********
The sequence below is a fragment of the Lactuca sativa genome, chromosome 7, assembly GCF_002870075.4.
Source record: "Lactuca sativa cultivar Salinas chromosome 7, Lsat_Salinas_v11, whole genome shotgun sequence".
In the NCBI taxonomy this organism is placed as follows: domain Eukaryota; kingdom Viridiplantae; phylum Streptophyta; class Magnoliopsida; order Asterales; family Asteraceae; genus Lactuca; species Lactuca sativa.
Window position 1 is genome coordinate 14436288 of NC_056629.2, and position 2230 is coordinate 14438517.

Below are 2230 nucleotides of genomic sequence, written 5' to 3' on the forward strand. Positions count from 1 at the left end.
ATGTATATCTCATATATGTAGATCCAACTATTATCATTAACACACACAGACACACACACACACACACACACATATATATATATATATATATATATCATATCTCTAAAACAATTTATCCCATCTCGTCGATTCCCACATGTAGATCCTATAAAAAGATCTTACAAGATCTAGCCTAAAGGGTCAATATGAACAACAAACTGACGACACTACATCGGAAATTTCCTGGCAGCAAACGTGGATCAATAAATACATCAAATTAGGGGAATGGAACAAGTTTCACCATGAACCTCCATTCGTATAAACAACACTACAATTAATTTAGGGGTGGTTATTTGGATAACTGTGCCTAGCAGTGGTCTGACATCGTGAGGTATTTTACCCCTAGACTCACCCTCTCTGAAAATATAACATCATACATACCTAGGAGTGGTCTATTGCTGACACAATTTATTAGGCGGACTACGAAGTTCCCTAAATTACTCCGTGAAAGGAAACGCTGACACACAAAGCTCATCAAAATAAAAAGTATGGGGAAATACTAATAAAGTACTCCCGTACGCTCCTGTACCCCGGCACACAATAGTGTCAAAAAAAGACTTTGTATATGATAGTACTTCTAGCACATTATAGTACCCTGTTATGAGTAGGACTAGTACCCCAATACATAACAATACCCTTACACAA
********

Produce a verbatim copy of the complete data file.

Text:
The sequence below is a fragment of the Lactuca sativa genome, chromosome 7, assembly GCF_002870075.4.
Source record: "Lactuca sativa cultivar Salinas chromosome 7, Lsat_Salinas_v11, whole genome shotgun sequence".
In the NCBI taxonomy this organism is placed as follows: domain Eukaryota; kingdom Viridiplantae; phylum Streptophyta; class Magnoliopsida; order Asterales; family Asteraceae; genus Lactuca; species Lactuca sativa.
Window position 1 is genome coordinate 14436288 of NC_056629.2, and position 2230 is coordinate 14438517.

Below are 2230 nucleotides of genomic sequence, written 5' to 3' on the forward strand. Positions count from 1 at the left end.
ATGTATATCTCATATATGTAGATCCAACTATTATCATTAACACACACAGACACACACACACACACACACACATATATATATATATATATATATATCATATCTCTAAAACAATTTATCCCATCTCGTCGATTCCCACATGTAGATCCTATAAAAAGATCTTACAAGATCTAGCCTAAAGGGTCAATATGAACAACAAACTGACGACACTACATCGGAAATTTCCTGGCAGCAAACGTGGATCAATAAATACATCAAATTAGGGGAATGGAACAAGTTTCACCATGAACCTCCATTCGTATAAACAACACTACAATTAATTTAGGGGTGGTTATTTGGATAACTGTGCCTAGCAGTGGTCTGACATCGTGAGGTATTTTACCCCTAGACTCACCCTCTCTGAAAATATAACATCATACATACCTAGGAGTGGTCTATTGCTGACACAATTTATTAGGCGGACTACGAAGTTCCCTAAATTACTCCGTGAAAGGAAACGCTGACACACAAAGCTCATCAAAATAAAAAGTATGGGGAAATACTAATAAAGTACTCCCGTACGCTCCTGTACCCCGGCACACAATAGTGTCAAAAAAAGACTTTGTATATGATAGTACTTCTAGCACATTATAGTACCCTGTTATGAGTAGGACTAGTACCCCAATACATAACAATACCCTTACACAA